Online Program

Body mass index, lifestyle factors, and migration history among Mexican-American women with and without a family history of breast cancer

Monday, November 2, 2015

Samira Kamrudin, MPH, PHD, Department of Public Health, Texas Tech University Health Sciences Center, Lubbock, TX
Background: Breast cancer (BC) risk is doubled among women with a first-degree family history (FH) of BC, while American Cancer Society (ACS) guidelines are to maintain a healthy weight, engage in moderate/strenuous physical activity for 2.5 hours/week, and limit alcohol consumption to ≤1 drink/day. 

Methods: We evaluated associations among FH, BC risk factors including BMI, lifestyle factors, migration history, and adherence to ACS guidelines in 7279 Mexican-American (MA) women in the Mano a Mano Cohort Study. 

Results: MA women with a FH of BC were older, reported lower levels of adherence to ACS physical activity and BMI guidelines, and had higher BMIs (mean 32.1 vs. 30.8) compared to those without a FH.  Prevalence of FH was higher among US-born women and those residing in the US for 20 years or more compared to Mexican-born women. 

Discussion: Our results suggest that MA women, regardless of their FH risk status, do not practice risk reducing behaviors.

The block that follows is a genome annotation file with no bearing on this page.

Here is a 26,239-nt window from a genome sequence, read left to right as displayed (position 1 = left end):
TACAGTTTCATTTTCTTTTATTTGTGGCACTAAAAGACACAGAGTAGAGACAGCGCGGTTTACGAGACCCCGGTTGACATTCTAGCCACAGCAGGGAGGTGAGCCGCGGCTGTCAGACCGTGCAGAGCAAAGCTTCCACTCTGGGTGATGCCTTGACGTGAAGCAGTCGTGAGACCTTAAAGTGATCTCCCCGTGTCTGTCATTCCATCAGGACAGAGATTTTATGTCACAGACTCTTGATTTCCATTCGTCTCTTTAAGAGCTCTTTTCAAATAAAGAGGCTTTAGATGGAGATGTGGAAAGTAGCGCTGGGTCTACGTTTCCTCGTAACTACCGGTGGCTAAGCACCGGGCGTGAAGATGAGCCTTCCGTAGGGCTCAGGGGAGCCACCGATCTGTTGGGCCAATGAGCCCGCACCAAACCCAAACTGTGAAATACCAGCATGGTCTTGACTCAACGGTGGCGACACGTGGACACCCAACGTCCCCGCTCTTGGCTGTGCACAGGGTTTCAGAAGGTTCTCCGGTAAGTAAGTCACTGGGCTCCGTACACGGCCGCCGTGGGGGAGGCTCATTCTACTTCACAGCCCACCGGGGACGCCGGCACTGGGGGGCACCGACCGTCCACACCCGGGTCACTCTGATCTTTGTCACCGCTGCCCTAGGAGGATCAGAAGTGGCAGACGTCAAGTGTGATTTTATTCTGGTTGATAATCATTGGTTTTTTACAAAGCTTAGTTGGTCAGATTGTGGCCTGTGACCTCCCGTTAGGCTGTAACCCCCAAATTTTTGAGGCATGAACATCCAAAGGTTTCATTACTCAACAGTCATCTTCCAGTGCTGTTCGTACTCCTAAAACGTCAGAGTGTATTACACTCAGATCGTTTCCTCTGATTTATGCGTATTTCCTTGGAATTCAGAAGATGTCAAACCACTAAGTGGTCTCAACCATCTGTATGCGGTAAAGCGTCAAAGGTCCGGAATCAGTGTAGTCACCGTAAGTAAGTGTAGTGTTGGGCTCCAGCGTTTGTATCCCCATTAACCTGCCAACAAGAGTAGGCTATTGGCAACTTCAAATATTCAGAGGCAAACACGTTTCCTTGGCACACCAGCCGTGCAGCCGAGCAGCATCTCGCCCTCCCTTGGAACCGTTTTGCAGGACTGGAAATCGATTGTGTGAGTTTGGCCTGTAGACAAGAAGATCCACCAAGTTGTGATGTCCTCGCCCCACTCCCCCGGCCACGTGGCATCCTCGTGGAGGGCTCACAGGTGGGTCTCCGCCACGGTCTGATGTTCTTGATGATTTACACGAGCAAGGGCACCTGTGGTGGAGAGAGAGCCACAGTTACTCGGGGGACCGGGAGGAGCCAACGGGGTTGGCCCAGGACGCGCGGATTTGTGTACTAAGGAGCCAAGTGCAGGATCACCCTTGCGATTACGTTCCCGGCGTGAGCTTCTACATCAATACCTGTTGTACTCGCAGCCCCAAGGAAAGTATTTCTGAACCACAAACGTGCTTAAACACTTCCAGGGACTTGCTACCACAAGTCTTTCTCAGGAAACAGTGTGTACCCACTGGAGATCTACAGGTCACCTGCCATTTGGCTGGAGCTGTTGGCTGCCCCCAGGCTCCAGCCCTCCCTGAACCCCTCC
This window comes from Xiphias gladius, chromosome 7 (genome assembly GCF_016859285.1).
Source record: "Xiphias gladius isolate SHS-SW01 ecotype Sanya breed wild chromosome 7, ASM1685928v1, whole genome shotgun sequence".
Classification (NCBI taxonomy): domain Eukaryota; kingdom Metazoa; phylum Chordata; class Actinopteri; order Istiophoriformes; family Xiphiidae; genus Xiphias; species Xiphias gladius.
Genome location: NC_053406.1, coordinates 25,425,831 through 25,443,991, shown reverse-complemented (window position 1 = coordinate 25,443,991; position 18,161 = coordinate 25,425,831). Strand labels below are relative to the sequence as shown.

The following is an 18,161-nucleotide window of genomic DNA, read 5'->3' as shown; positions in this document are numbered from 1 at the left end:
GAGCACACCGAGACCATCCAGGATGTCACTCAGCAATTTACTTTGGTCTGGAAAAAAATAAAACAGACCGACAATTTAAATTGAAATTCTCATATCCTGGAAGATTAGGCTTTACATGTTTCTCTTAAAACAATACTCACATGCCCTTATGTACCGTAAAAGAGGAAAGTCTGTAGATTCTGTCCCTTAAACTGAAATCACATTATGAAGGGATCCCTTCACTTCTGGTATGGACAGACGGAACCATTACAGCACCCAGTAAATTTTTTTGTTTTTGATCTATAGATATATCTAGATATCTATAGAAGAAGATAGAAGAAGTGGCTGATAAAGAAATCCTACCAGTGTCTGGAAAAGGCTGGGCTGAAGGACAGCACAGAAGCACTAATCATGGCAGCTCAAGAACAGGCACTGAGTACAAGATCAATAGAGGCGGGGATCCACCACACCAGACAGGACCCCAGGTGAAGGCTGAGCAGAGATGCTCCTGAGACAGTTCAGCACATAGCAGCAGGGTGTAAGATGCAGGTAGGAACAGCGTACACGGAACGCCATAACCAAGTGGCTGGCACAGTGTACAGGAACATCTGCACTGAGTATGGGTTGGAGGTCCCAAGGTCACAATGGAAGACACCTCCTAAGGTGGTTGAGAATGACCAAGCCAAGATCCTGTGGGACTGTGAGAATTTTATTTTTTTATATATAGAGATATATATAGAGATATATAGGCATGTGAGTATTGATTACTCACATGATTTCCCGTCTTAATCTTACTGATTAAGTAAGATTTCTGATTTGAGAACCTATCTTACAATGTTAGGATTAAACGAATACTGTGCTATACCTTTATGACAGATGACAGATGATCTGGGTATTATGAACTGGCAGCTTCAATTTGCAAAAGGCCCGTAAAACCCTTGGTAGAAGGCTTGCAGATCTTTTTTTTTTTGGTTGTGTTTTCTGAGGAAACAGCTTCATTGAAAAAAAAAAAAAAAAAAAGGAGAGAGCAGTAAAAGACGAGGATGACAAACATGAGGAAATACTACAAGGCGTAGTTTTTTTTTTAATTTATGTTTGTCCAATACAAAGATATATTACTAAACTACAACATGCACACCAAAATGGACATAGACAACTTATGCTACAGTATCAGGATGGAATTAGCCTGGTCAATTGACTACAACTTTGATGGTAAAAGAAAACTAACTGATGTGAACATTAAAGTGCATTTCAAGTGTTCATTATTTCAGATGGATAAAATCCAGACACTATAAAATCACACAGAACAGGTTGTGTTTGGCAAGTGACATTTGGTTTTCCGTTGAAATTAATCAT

Learning Areas:


Learning Objectives:
Discuss how family history of breast cancer may have an effect on lifestyle behaviors among Mexican-American women.

Keyword(s): Cancer, Minority Health

Presenting author's disclosure statement:

Qualified on the content I am responsible for because: I have completed my dissertation and have studied breast cancer subtypes among Mexican-American women.
Any relevant financial relationships? No

I agree to comply with the American Public Health Association Conflict of Interest and Commercial Support Guidelines, and to disclose to the participants any off-label or experimental uses of a commercial product or service discussed in my presentation.